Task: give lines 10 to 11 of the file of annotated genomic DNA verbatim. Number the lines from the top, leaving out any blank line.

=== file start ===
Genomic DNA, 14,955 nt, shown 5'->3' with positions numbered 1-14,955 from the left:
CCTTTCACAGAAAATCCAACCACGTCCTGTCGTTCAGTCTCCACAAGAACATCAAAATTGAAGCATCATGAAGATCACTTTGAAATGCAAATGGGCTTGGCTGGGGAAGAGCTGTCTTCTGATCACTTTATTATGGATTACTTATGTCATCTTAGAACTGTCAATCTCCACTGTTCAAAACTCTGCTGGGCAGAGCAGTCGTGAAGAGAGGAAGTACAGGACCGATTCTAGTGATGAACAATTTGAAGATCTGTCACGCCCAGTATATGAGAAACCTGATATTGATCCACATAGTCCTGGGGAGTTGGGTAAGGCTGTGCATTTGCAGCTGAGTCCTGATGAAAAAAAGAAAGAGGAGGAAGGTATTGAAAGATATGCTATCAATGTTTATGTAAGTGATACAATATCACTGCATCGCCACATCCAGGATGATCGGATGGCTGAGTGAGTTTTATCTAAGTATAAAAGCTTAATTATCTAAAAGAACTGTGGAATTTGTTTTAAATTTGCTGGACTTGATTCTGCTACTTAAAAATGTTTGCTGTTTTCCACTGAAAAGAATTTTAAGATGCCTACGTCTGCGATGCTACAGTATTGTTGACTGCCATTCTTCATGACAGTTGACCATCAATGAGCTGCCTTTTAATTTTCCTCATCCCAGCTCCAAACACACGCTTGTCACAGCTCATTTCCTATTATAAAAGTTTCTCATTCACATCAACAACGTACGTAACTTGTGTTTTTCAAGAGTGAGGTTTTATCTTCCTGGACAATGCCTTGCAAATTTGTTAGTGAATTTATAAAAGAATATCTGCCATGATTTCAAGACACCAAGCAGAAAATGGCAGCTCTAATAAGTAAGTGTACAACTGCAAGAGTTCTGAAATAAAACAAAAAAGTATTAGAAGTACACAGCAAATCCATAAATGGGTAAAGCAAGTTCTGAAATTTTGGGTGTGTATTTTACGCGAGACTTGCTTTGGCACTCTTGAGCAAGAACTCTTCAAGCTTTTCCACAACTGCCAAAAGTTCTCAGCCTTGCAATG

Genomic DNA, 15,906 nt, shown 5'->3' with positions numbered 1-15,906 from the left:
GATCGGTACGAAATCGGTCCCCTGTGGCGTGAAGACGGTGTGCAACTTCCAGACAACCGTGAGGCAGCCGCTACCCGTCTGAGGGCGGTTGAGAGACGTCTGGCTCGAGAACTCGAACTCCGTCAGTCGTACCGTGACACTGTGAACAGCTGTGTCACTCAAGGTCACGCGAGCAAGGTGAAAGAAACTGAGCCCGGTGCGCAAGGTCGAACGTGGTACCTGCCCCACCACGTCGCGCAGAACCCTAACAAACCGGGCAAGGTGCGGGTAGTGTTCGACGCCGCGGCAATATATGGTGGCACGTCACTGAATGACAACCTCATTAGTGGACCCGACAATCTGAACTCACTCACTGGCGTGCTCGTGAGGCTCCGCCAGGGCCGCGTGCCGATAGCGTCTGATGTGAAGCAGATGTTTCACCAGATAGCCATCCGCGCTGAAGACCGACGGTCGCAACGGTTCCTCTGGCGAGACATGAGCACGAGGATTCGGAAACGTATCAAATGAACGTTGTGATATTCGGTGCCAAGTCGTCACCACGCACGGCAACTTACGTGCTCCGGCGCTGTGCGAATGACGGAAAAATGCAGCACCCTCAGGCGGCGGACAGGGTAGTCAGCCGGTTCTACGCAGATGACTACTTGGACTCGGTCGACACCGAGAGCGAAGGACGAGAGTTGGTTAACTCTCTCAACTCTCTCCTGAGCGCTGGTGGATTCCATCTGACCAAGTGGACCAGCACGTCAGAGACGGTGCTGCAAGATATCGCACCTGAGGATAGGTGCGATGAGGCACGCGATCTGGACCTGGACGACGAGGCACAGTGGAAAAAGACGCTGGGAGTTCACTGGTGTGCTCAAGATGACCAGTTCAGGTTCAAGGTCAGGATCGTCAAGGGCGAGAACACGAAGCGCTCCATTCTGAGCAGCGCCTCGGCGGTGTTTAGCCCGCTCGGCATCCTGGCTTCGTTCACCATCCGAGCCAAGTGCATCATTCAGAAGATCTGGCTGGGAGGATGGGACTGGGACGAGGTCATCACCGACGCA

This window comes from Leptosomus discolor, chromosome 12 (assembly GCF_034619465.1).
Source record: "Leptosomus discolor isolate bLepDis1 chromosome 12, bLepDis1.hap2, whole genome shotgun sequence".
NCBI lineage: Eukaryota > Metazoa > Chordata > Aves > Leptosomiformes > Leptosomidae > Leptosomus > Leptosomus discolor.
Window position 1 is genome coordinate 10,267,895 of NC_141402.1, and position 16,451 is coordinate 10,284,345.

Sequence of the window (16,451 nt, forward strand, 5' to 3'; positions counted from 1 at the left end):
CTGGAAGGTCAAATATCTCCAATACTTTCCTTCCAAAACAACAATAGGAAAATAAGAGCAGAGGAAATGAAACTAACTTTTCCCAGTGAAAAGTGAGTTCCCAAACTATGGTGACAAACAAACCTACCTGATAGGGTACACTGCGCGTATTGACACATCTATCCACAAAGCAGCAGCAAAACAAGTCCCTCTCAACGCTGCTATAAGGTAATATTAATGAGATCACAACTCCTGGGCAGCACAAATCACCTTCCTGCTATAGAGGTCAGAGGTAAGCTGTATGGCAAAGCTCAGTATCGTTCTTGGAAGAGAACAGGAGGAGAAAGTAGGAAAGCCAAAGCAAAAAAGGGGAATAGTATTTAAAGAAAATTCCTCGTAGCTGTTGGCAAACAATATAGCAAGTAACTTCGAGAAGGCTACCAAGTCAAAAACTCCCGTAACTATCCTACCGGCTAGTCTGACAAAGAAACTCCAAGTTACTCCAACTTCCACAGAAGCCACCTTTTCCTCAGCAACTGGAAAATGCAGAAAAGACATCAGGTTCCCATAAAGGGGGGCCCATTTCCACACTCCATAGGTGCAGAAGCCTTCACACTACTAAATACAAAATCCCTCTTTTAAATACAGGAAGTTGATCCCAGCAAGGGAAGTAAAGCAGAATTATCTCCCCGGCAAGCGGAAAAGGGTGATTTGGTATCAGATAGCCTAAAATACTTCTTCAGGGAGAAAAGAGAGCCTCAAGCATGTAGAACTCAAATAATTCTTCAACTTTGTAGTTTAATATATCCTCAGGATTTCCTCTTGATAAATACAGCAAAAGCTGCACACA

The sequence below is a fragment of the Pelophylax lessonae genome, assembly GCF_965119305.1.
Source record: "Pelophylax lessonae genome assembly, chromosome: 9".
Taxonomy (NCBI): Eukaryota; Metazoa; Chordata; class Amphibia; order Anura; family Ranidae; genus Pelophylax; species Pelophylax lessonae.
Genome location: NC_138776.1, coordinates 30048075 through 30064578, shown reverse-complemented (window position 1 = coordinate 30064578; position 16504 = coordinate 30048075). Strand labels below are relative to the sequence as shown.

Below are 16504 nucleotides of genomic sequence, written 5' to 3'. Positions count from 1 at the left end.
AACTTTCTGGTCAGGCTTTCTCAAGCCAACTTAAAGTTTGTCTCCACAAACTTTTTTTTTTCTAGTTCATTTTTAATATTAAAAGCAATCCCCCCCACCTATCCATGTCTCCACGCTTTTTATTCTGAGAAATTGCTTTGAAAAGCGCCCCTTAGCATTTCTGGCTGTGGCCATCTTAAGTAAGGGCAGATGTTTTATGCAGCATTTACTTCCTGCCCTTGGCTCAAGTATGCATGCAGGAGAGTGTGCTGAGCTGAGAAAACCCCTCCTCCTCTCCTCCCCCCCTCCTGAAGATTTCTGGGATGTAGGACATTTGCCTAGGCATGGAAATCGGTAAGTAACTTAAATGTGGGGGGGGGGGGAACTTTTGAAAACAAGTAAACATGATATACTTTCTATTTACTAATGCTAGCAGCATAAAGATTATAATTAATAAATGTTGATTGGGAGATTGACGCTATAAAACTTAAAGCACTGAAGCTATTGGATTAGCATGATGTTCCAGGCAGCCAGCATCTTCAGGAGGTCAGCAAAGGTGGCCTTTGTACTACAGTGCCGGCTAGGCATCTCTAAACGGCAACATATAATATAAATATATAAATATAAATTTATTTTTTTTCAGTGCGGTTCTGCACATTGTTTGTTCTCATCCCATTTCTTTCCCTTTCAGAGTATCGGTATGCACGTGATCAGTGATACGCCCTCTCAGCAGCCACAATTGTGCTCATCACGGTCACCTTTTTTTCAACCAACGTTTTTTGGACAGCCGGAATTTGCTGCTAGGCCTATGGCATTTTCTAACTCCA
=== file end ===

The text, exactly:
CTGGAAGGTCAAATATCTCCAATACTTTCCTTCCAAAACAACAATAGGAAAATAAGAGCAGAGGAAATGAAACTAACTTTTCCCAGTGAAAAGTGAGTTCCCAAACTATGGTGACAAACAAACCTACCTGATAGGGTACACTGCGCGTATTGACACATCTATCCACAAAGCAGCAGCAAAACAAGTCCCTCTCAACGCTGCTATAAGGTAATATTAATGAGATCACAACTCCTGGGCAGCACAAATCACCTTCCTGCTATAGAGGTCAGAGGTAAGCTGTATGGCAAAGCTCAGTATCGTTCTTGGAAGAGAACAGGAGGAGAAAGTAGGAAAGCCAAAGCAAAAAAGGGGAATAGTATTTAAAGAAAATTCCTCGTAGCTGTTGGCAAACAATATAGCAAGTAACTTCGAGAAGGCTACCAAGTCAAAAACTCCCGTAACTATCCTACCGGCTAGTCTGACAAAGAAACTCCAAGTTACTCCAACTTCCACAGAAGCCACCTTTTCCTCAGCAACTGGAAAATGCAGAAAAGACATCAGGTTCCCATAAAGGGGGGCCCATTTCCACACTCCATAGGTGCAGAAGCCTTCACACTACTAAATACAAAATCCCTCTTTTAAATACAGGAAGTTGATCCCAGCAAGGGAAGTAAAGCAGAATTATCTCCCCGGCAAGCGGAAAAGGGTGATTTGGTATCAGATAGCCTAAAATACTTCTTCAGGGAGAAAAGAGAGCCTCAAGCATGTAGAACTCAAATAATTCTTCAACTTTGTAGTTTAATATATCCTCAGGATTTCCTCTTGATAAATACAGCAAAAGCTGCACACA

The sequence below is a fragment of the Pelophylax lessonae genome, assembly GCF_965119305.1.